Album: Damage and Joy
Artist: The Jesus and Mary Chain
Released: March 24th, 2017
Highlights: All Things Pass, The Two of Us, Mood Rider, Can’t Stop the Rock
To most bands, two decades is a long period; there are enough days in twenty years for a musician to change his style and way of thinking a half dozen times. That truth, however, does not seem to hold for The Jesus and Mary Chain, as “Damage and Joy” proves. Maybe it is the fact brothers Jim and William spent a good portion of that period away from one another (as the band was inactive between 1999 and 2007), or maybe it is the fact they have always been cold-faced rebels (and true rebels, as it is known, never change their ways); but one thing is for sure, “Damage and Joy” – their first album since 1998 – does not feel like a record made by two guys halfway into their fifties. It comes off, instead, as a continuation of its distant predecessor, “Munki”; it is an album that does not push any envelopes that have never been pushed before, and therein lies the reason it is reasonable to either like it or dismiss it.
It is important to remember that The Jesus and Mary Chain have never been rock and roll chameleons. Their debut, the noisy and violent “Psychocandy”, hit the world hard due to its audacity in the merging of The Velvet Underground’s feedback with The Beach Boys’ melodies. It was a daring move that yielded great results, and the group was so fascinated by it that they went on to produce another five albums with that very same mixture, in which the only variation came in how some of them were noisier while others were poppier. “Damage and Joy”, therefore, roams inside that clearly delimited spectrum, and given the number of stoned ballads it holds, it is fair to say it leans more heavily towards the pop. In fact, it seems to be so enamored with the band’s knack for producing soothing melodies that it is almost too soft for its own good (and soft is not exactly an adjective that one wants to use when referring to the work of a band whose shows produced violent riots in its heydays).
Certainly inspired by “Sometimes Always”, the gem in 1994’s “Stoned & Dethroned” that centered around a duet between Jim and Hope Sandoval, “Damage and Joy” features a whopping five tracks in which vocals are shared with a female singer; a number that speaks volumes in relation to how the band seems to be retreading rather than moving forward. Meanwhile, “Amputation”, the opening track, has the synthetic beats that marked much of “Automatic”; “Black and Blues” seems to look back on the catchiest moments of The Jesus and Mary Chain’s poppiest record, the noise rock masterpiece that is “Darklands”; and “Simian Split”, in which Jim proclaims he was the one who killed Kurt Cobain, recalls the mentions to Jesus Christ and JFK made in 1992’s “Reverence”.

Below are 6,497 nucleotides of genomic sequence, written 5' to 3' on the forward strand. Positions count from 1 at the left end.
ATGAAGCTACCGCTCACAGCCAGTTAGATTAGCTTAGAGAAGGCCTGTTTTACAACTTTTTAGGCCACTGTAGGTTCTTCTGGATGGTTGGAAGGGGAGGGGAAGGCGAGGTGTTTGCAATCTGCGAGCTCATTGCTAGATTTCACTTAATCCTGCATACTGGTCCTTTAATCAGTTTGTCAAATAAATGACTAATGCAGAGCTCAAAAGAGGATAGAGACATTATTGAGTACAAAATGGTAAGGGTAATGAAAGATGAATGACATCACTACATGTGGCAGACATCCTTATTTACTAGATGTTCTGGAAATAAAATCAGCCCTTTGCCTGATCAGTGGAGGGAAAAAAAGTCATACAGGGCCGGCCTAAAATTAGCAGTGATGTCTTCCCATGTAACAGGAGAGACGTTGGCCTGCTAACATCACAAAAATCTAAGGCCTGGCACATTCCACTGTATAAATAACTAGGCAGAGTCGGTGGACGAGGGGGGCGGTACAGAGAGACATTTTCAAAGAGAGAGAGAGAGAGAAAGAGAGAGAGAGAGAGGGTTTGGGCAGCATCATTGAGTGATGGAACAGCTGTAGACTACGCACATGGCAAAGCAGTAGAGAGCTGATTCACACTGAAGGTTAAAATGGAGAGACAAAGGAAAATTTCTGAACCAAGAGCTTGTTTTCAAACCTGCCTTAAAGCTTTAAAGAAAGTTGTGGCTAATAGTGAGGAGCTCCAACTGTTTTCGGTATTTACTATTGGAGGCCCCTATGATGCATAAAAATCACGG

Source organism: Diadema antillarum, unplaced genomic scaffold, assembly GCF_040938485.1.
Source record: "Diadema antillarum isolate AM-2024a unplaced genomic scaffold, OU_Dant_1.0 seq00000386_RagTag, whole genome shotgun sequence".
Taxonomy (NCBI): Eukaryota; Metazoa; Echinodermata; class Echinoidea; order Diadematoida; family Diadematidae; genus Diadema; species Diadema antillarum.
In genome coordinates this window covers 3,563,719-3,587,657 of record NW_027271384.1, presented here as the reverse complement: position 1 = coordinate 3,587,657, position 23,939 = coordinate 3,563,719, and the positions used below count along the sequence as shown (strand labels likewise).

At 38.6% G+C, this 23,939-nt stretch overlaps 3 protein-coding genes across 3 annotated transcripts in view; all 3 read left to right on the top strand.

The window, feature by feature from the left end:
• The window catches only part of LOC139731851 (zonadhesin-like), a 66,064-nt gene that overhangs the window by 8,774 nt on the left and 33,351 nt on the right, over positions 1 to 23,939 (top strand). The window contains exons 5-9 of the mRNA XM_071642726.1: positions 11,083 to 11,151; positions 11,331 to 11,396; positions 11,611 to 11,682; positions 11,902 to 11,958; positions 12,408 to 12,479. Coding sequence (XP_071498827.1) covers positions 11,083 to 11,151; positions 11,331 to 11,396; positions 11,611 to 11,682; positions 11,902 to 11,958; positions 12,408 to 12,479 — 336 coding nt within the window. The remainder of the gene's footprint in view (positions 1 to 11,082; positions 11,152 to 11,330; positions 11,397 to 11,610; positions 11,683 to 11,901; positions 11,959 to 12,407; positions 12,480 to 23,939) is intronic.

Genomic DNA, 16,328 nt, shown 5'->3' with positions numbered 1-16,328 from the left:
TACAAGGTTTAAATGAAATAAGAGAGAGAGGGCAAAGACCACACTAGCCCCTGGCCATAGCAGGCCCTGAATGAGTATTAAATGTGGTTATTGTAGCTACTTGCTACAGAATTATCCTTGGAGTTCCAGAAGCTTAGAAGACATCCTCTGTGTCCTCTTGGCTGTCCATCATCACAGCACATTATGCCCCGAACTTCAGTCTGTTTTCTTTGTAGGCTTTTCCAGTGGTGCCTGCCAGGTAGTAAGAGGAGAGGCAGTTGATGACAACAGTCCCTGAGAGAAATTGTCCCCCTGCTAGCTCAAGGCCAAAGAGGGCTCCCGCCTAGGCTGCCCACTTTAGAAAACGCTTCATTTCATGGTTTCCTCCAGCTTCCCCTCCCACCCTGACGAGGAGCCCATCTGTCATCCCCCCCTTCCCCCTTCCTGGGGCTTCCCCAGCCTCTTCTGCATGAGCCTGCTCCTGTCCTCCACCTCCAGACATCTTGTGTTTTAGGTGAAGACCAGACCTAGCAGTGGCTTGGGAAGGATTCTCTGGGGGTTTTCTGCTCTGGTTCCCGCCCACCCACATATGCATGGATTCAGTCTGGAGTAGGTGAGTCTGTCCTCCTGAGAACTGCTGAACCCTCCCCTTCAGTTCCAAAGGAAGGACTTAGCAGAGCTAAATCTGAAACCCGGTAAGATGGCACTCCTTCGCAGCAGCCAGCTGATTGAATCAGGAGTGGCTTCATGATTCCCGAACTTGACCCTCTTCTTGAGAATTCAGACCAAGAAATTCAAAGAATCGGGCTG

That is how all of “Damage and Joy” is constructed: its bricks are references to the past. They, however, are mostly good, because if there is something these twenty years have not been able to change – besides the group’s approach to songwriting – is William’s ability to produce excellent riffs and Jim’s nose for good melodies. “Damage and Joy” may be hurt by a sound that is too clean (which is a shame given a dash of repugnance has always been key in making the group sound dangerous and subversive rather than plain and accessible); lyrics that are occasionally too dumb for their own good; and by Jim’s forced vocal delivery (as he clearly has to stress his voice to sound like he did in the past), but it is a fun listen. Even if it is a bit too neat for the band’s standards.
Released: April 28th, 2017
Highlights: Saturnz Barz, Andromeda, Busted and Blue, Let Me Out
A party taking place right before the end of the world, in an alternative reality in which Donald Trump had become president. It is the instruction Damon Albarn, the leader of Gorillaz and the singer of Blur, gave to the sixteen collaborators that would give birth to “Humanz”, the fifth album by the virtual band and the first since the 2010 pair of “Plastic Beach” and “The Fall”. Back when handing out those instructions, little did Albarn know the parallel dimension he envisioned would materialize; and, given the world’s political state signals the apocalypse is indeed right around the corner, “Humanz” could have come off as the work of a visionary, an album that captures the atmosphere of the context in which it was released, like some self-shaping sponge. Sadly, that does not happen, for while “Humanz” delivers the party – as it consists of fourteen dancy tunes (discounting all interludes and the intro) of electropop and hip-hop – it fails to conjure the apocalypse.